• Stone Double Bastard - Probably not the best beer to start off a tasting with, but it worked just fine, and it was as good as I remember. Which is to say, it's good, but not mind blowing. B+
  • Unibroue Éphémère - This is not as apple-flavored as I remember, though that character is still fully present in the beer, which is a pretty solid Belgian Wit style affair and would make a great summer beer.
  • Boxcar CarKnocker IPA - The uber local (i.e. within a couple miles of my house) brewery's take on a standard IPA, it's decent, but not quite as good as their original (kinda, sorta Belgian style) IPA. B-
  • DC Brau The Corruption - A beer I reviewed in more detail just yesterday.
  • Bell's Midwestern Pale Ale - A fine offering, but perhaps sampled too late in the the night, as it sorta suffered in comparison to the other IPAs. B-
  • Boxcar Belgian Tripel - One of uber-local Boxcar's best beers, it's still a pretty straightforward Belgian style tripel. Along those lines, it's pretty good. Not a top tier effort, but quite nice. B+
  • Element Brewing Dark Element - A rather nice India Black Ale (or whatever you want to call that hoppy stout style), this sucker had just a hint of roast, a nice malt backbone, and plenty of dank, piney, resinous hops. One of the best of the night. A-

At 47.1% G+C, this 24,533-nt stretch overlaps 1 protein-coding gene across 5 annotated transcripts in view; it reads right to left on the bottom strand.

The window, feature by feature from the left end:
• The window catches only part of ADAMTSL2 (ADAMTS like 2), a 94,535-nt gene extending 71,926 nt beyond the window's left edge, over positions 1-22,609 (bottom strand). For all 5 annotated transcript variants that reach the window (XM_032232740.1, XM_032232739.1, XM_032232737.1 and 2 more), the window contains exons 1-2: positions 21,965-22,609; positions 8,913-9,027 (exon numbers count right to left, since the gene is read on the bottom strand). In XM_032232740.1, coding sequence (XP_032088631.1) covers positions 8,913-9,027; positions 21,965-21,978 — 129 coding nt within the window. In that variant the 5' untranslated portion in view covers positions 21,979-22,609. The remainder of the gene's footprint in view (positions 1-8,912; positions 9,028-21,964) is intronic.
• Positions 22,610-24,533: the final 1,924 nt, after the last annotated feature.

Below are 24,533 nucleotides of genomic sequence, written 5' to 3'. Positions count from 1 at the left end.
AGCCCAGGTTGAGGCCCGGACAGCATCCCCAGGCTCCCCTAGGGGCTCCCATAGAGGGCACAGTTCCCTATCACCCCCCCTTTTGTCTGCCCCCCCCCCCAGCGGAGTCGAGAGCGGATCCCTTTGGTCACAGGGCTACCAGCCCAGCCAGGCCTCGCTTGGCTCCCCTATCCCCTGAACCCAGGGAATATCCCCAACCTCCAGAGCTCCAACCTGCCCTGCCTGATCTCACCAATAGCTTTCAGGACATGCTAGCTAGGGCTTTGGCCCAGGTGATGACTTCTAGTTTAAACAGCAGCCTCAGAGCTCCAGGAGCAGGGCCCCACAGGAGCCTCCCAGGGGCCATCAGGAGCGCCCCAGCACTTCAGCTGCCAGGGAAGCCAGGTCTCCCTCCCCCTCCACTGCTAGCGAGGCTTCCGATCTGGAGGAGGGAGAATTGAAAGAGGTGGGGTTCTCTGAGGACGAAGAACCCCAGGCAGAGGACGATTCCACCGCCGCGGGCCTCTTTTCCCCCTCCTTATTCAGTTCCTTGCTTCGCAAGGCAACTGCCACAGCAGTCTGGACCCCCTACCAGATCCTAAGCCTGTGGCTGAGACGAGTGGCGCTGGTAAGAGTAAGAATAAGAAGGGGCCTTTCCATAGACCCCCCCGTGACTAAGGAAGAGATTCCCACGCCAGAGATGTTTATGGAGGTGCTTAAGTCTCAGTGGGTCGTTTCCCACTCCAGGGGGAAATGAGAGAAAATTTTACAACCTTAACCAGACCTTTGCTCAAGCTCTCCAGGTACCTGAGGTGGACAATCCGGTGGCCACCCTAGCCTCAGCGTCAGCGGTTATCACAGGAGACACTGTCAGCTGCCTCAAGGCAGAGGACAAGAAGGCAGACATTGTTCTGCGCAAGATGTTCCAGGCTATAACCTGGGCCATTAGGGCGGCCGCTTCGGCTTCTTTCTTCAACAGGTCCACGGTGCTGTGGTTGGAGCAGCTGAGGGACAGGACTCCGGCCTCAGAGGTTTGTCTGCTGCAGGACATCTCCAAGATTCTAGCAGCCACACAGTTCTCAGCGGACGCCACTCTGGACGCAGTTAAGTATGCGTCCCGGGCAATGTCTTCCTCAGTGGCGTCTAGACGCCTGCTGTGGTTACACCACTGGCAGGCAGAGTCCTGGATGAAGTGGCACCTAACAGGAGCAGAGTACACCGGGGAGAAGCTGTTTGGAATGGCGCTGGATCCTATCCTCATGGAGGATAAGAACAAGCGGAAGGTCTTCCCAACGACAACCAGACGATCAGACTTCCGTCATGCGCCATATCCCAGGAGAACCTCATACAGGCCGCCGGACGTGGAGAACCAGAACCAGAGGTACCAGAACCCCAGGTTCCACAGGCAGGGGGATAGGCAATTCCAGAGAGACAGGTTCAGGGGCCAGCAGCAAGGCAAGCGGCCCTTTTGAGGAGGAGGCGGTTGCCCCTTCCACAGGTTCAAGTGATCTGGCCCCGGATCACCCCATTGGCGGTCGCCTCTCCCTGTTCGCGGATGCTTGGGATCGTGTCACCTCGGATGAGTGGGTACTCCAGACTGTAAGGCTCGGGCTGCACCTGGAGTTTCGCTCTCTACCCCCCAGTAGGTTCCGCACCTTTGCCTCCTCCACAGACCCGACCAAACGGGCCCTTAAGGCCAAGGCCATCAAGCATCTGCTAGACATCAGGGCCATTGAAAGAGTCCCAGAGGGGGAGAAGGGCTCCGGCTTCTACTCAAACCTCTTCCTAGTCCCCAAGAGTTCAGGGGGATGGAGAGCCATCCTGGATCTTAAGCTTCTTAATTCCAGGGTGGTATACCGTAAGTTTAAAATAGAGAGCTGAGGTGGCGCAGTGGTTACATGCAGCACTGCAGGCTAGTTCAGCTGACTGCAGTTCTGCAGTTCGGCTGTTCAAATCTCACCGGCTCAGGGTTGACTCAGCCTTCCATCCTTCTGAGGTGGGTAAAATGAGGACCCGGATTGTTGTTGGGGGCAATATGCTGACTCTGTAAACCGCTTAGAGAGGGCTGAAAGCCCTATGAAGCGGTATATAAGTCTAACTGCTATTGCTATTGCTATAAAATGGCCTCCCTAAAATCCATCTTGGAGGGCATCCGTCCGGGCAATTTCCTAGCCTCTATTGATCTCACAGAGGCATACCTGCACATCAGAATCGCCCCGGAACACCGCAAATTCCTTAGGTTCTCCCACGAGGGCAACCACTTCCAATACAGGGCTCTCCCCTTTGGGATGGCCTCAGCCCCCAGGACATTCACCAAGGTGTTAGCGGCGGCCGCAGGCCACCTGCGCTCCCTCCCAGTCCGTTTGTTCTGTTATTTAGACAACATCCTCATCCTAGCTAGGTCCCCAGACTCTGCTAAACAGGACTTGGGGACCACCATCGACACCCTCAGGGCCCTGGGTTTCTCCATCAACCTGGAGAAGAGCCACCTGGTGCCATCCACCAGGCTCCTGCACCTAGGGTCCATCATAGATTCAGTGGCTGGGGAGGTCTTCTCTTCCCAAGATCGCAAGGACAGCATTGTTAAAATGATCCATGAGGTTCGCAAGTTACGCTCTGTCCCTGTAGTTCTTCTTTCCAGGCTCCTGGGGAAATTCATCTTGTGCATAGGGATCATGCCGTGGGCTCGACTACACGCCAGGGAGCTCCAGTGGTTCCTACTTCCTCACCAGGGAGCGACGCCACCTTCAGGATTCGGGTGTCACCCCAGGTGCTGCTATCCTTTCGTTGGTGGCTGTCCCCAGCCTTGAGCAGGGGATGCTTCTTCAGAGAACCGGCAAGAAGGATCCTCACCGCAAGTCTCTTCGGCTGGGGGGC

• Ken's Homebrewed Hybrid Thingy - A sorta beer/wine/mead hybrid, this was made with some barley, copious amounts of honey, and muscat grapes. This is some crazy Dogfish-head style shit, but it actually worked pretty darn well. Clocking in at around 10% ABV, this thing didn't feel like it at all, making it dangerously easy to drink. B
  • Kaedrin Bomb and Grapnel (Blend) - This is the version that contains a blend of straight RIS and Bourbon Oaked RIS. It turned out pretty darn well, though the oak character is a bit muted here. I don't know that I'd be able to pick it out blind, but regardless, it turned out pretty well and everyone seemed to enjoy it. Look for a triple feature (with all the variants) soon. I'll give it a B+ for now, though it could easily be higher.
  • Spring House Satan's Bake Sale Mint Chocolate Chip Stout - One of my contributions, this was a fascinating sorta Girl Scout Thin Mint beer. Not sure if I would have reacted so positively if I drank the whole thing by myself, but it's a perfect beer for the setting. The mint chocolate chip character comes through strong, but not in an overpowering way. Very nice, and I enjoyed muchly. B+
  • Boulevard and Sierra Nevada Terra Incognita - A whiskey barrel aged beer that shows off that character pretty well. I still think that stouts and barleywines work better on that front, but this was certainly a fine effort. B